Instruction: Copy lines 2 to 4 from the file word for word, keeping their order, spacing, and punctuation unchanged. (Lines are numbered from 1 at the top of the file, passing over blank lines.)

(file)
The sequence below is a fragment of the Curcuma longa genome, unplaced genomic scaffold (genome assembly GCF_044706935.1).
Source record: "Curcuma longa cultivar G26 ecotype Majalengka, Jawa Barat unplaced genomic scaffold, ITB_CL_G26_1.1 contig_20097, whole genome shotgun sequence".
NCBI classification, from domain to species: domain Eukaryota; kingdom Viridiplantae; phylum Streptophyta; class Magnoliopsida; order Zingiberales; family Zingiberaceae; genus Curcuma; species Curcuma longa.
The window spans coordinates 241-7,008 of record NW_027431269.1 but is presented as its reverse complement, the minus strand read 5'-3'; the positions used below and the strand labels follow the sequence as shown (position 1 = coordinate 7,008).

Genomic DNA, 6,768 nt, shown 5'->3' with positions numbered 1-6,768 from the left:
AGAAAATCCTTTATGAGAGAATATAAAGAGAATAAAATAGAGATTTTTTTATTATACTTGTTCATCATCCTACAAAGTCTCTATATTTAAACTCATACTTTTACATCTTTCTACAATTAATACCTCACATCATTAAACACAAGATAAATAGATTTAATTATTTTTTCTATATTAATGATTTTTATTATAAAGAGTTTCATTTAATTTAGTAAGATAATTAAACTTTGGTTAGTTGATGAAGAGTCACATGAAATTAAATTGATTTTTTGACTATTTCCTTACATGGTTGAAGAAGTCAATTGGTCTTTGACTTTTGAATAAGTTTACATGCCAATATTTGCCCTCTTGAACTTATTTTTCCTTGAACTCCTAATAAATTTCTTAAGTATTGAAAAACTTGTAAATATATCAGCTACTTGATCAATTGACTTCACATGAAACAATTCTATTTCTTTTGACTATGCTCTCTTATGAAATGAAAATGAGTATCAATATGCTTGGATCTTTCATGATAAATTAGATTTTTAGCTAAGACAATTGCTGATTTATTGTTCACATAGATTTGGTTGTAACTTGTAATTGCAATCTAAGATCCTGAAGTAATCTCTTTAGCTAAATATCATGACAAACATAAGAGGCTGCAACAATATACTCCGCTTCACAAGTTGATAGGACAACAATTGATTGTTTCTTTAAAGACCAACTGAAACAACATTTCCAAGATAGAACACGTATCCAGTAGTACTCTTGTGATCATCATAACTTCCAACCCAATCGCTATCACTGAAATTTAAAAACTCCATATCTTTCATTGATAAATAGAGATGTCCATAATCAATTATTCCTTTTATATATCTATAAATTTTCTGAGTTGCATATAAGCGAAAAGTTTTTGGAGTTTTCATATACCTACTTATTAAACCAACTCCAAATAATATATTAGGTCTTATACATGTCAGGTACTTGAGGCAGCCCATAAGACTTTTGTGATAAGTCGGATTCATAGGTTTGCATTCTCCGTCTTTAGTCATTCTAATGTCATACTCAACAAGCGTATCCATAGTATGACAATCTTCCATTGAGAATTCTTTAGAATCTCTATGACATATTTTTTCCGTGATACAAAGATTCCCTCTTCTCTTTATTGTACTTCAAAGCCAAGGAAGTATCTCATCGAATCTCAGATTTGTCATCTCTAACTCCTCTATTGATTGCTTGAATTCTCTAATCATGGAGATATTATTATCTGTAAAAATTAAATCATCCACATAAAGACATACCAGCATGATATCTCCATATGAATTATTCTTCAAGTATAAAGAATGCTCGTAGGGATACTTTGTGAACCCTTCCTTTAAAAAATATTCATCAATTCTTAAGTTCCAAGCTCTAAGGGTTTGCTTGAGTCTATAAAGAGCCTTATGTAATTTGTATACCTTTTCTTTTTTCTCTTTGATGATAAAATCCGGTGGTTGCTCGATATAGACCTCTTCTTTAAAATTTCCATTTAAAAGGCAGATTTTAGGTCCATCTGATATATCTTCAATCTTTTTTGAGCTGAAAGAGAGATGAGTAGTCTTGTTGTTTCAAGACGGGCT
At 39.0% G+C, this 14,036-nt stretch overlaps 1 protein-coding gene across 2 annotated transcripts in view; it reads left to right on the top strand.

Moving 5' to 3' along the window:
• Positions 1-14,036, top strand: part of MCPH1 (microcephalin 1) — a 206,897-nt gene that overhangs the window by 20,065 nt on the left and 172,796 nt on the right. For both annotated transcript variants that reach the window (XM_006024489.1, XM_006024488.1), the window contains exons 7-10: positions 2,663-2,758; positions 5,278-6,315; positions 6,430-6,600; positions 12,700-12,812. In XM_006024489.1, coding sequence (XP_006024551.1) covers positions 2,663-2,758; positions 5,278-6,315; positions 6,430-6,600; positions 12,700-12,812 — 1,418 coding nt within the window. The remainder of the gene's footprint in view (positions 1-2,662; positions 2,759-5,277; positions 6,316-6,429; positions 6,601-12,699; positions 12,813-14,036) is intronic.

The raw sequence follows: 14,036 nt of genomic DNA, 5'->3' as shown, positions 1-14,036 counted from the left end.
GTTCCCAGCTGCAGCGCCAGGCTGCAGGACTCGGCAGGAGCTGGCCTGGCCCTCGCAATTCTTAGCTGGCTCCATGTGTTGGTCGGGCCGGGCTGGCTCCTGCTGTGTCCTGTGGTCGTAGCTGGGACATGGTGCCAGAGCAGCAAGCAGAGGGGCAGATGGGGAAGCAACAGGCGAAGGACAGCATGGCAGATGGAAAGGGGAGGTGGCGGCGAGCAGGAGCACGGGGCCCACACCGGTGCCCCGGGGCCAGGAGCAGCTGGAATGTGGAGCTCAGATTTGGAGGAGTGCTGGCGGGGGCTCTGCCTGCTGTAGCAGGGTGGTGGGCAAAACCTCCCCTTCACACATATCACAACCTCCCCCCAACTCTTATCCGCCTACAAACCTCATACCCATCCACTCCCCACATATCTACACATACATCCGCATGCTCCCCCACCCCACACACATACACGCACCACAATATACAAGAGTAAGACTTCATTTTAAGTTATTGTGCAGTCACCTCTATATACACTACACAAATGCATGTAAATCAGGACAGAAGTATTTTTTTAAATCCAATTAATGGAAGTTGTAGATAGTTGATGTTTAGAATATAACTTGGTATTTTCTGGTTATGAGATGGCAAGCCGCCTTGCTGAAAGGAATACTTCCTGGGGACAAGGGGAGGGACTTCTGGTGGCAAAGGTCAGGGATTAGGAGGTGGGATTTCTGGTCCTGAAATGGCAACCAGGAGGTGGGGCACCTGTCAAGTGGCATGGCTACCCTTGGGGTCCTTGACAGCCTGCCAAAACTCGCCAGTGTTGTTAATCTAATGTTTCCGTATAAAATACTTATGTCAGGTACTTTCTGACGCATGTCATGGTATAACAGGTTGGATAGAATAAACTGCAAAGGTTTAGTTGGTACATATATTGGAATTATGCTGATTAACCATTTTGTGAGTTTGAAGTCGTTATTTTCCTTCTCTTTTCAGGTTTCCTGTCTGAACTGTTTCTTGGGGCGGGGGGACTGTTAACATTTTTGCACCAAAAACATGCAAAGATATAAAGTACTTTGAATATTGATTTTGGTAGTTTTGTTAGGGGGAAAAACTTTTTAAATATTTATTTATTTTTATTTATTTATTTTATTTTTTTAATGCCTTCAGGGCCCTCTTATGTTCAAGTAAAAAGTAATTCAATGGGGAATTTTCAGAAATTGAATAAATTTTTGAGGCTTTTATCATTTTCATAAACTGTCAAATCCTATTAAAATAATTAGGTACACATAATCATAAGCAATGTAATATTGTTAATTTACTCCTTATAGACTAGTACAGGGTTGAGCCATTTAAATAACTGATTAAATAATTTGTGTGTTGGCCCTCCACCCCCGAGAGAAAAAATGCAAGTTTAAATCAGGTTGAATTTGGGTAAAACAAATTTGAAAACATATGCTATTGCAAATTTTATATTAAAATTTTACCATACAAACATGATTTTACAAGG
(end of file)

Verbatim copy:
Source record: "Curcuma longa cultivar G26 ecotype Majalengka, Jawa Barat unplaced genomic scaffold, ITB_CL_G26_1.1 contig_20097, whole genome shotgun sequence".
NCBI classification, from domain to species: domain Eukaryota; kingdom Viridiplantae; phylum Streptophyta; class Magnoliopsida; order Zingiberales; family Zingiberaceae; genus Curcuma; species Curcuma longa.
The window spans coordinates 241-7,008 of record NW_027431269.1 but is presented as its reverse complement, the minus strand read 5'-3'; the positions used below and the strand labels follow the sequence as shown (position 1 = coordinate 7,008).